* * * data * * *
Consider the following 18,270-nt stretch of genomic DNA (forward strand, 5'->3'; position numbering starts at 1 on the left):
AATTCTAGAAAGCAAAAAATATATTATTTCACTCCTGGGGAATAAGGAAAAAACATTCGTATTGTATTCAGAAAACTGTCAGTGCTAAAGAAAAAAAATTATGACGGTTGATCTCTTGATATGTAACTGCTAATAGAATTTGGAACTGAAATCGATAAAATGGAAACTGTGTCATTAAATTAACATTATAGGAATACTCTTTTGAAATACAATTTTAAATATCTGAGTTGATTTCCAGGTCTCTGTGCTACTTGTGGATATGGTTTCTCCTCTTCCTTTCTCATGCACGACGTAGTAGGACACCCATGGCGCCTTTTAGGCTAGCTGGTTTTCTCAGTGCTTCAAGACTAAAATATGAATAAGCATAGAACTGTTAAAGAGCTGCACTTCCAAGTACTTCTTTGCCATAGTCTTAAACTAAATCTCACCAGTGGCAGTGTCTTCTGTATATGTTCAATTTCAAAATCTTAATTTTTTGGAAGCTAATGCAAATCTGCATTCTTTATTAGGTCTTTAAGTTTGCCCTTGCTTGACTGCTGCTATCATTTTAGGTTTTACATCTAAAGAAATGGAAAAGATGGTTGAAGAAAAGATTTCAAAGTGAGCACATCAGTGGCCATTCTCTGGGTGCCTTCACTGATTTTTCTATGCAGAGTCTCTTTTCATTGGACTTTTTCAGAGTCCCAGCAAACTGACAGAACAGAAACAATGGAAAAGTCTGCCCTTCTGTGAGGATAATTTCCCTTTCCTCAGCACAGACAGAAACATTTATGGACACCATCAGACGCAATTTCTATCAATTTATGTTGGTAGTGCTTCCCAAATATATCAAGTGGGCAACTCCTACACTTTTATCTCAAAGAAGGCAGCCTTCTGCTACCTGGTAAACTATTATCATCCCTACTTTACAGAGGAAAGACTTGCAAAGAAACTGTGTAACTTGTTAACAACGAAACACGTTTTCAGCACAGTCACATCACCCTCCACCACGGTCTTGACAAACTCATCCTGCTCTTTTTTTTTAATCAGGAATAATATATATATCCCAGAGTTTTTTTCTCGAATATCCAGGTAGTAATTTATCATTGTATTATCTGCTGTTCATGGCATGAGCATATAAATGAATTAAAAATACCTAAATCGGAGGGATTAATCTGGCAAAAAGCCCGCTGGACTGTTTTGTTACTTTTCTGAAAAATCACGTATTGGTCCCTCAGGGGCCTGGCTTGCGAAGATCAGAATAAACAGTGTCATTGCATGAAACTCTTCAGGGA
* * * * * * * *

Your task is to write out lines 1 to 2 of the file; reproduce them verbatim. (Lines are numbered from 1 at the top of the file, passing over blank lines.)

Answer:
Consider the following 18,270-nt stretch of genomic DNA (forward strand, 5'->3'; position numbering starts at 1 on the left):
AATTCTAGAAAGCAAAAAATATATTATTTCACTCCTGGGGAATAAGGAAAAAACATTCGTATTGTATTCAGAAAACTGTCAGTGCTAAAGAAAAAAAATTATGACGGTTGATCTCTTGATATGTAACTGCTAATAGAATTTGGAACTGAAATCGATAAAATGGAAACTGTGTCATTAAATTAACATTATAGGAATACTCTTTTGAAATACAATTTTAAATATCTGAGTTGATTTCCAGGTCTCTGTGCTACTTGTGGATATGGTTTCTCCTCTTCCTTTCTCATGCACGACGTAGTAGGACACCCATGGCGCCTTTTAGGCTAGCTGGTTTTCTCAGTGCTTCAAGACTAAAATATGAATAAGCATAGAACTGTTAAAGAGCTGCACTTCCAAGTACTTCTTTGCCATAGTCTTAAACTAAATCTCACCAGTGGCAGTGTCTTCTGTATATGTTCAATTTCAAAATCTTAATTTTTTGGAAGCTAATGCAAATCTGCATTCTTTATTAGGTCTTTAAGTTTGCCCTTGCTTGACTGCTGCTATCATTTTAGGTTTTACATCTAAAGAAATGGAAAAGATGGTTGAAGAAAAGATTTCAAAGTGAGCACATCAGTGGCCATTCTCTGGGTGCCTTCACTGATTTTTCTATGCAGAGTCTCTTTTCATTGGACTTTTTCAGAGTCCCAGCAAACTGACAGAACAGAAACAATGGAAAAGTCTGCCCTTCTGTGAGGATAATTTCCCTTTCCTCAGCACAGACAGAAACATTTATGGACACCATCAGACGCAATTTCTATCAATTTATGTTGGTAGTGCTTCCCAAATATATCAAGTGGGCAACTCCTACACTTTTATCTCAAAGAAGGCAGCCTTCTGCTACCTGGTAAACTATTATCATCCCTACTTTACAGAGGAAAGACTTGCAAAGAAACTGTGTAACTTGTTAACAACGAAACACGTTTTCAGCACAGTCACATCACCCTCCACCACGGTCTTGACAAACTCATCCTGCTCTTTTTTTTTAATCAGGAATAATATATATATCCCAGAGTTTTTTTCTCGAATATCCAGGTAGTAATTTATCATTGTATTATCTGCTGTTCATGGCATGAGCATATAAATGAATTAAAAATACCTAAATCGGAGGGATTAATCTGGCAAAAAGCCCGCTGGACTGTTTTGTTACTTTTCTGAAAAATCACGTATTGGTCCCTCAGGGGCCTGGCTTGCGAAGATCAGAATAAACAGTGTCATTGCATGAAACTCTTCAGGGA